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Category Archives: Weather
Spring in Northern California is well underway. The daffodils have another week or so of blooming and then we will be planting our summer annuals. Our greenhouse is bursting with plants ready to be planted outside.
Many old fashioned annuals are easy to start from seed.
We have had great success with pot marigolds (Calendula officinalis), snapdragons (Antirrhinum majus), Shirley poppy (Papaver rhoeas), bachelor’s button (Centaurea cyanus), and Zinnia elegans.
One of my volunteers started blue columbine (Aquilegia) and they are doing fantastic. Often gardeners find that columbine prefers to re-seed itself in cracks in sidewalks, but is fussy when given the perfect potting medium. Just like former residents, my volunteer collected seed from her beloved garden in Philadelphia and brought them with her to her new home in San Francisco.
Last spring we collected seed from the survivor grape hyacinth (Muscari armeniacum) just to see if we could get some to germinate. The seed heads were dried and then crushed to release the seeds. We researched the best methods to grow the plants from seed and found recommendations that the seeds be soaked in water first. We collected enough seed that we decided to do an experiment – soaking seeds and not soaking the seeds. We found that the soaked seeds did produce more seedlings; but we also had the dry seeds sprout. It will be interesting to see how long it will take for these new seedlings to flower.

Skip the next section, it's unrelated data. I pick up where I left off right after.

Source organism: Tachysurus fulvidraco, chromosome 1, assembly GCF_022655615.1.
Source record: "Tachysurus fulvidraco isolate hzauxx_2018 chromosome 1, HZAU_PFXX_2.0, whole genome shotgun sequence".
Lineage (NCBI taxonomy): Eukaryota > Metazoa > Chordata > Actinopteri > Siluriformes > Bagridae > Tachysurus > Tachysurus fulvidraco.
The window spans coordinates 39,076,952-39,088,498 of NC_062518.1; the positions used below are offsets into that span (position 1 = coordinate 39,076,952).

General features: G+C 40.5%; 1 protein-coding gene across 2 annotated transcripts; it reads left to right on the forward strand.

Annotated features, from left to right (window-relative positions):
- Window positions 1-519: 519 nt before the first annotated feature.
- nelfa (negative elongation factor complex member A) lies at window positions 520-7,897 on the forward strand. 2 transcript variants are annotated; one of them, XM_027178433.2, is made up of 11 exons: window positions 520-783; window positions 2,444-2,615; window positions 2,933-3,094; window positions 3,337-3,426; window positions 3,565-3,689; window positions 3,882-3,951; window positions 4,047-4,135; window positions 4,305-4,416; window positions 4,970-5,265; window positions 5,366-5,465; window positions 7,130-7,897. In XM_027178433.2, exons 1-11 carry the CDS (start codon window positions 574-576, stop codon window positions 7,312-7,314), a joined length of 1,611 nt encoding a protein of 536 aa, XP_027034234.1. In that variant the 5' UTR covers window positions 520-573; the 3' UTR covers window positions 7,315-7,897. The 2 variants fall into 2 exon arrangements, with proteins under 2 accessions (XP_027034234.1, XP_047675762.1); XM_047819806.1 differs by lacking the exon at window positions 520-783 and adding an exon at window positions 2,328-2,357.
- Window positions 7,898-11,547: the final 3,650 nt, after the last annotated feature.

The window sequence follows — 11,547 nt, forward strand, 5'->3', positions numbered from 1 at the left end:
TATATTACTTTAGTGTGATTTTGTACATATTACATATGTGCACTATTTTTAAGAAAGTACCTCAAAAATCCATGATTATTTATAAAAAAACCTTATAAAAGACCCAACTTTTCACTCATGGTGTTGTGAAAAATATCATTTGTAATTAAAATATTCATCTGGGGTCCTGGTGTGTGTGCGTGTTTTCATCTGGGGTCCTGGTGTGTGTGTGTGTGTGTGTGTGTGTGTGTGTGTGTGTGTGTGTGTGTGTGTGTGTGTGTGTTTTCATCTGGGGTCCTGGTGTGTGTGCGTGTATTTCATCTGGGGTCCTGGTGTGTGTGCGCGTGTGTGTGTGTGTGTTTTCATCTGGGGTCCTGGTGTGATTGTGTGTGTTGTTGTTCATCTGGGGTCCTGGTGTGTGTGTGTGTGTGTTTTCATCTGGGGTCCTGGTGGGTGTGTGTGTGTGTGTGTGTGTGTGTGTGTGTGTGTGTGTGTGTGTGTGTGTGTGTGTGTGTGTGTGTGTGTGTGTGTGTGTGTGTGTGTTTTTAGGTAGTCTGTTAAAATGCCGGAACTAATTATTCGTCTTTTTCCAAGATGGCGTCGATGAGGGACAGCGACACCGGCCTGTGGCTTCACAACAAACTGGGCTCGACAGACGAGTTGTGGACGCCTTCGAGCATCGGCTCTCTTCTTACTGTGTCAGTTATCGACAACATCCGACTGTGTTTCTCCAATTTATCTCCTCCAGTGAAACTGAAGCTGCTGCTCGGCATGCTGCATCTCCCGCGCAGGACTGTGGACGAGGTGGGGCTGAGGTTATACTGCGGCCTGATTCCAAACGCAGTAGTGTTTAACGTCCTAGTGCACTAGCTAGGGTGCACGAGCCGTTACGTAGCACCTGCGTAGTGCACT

We are also trying to propagate Fuchsia paniculata, but these are proving to be a challenge. So far, we have done 30 cuttings and only two are showing promise.
Our token tomato plant is doing well, going into its second year. We have one historic photo from the 1950s of tomatoes being grown in Officers’ Row. We have tried growing tomatoes again in the garden but in the chilly summer fog, the plants are not happy. I only wish we could find photos of lettuce and cool season veggies; so that we could historically grow them as well. But, residents primarily chose to grow flowers to brighten up their landscape and to have cut flowers in their homes.
The gardens are delighting visitors again this year, especially the inmate gardens on the west side of the island. Be sure not to miss them when you visit!
The sky around the San Francisco Bay Area has been very active this week – from storm clouds to Fleet Week’s Blue Angels practice runs. Dramatic clouds and sudden rainfalls, while unexpected for this time of year, were
refreshing and washed the island clean after the end of bird nesting season. The plants soaked up this first substantial rainfall and were sparked back to life after the dry summer.
Surprisingly, spring bulbs have been emerging in Officers’ Row. Daffodil leaf tips are poking through the soil and grape hyacinth (Muscari armeniacum) have shot up over the last couple of days. Other bulbs such as Chasmanthe and Watsonia have been nudged into growing and their bright green leaves are a refreshing sight. Bear’s breech (Acanthus mollis) leaves are unfolding as well, each leaf being an exquisite living art unfurling from a knarled exposed root.
All of these plants have origins in other mediterranean climates similar to that of the Bay Area. They are adapted to dry summers; being baked in well drain soils and with the slightest moisture can be triggered into growing. Examining the survivor plant list for the island, it is no surprise that many on the list are from climates similar to ours.
Elsewhere on the island, the nasturtiums (Tropaeolum majus) continue to self-sow where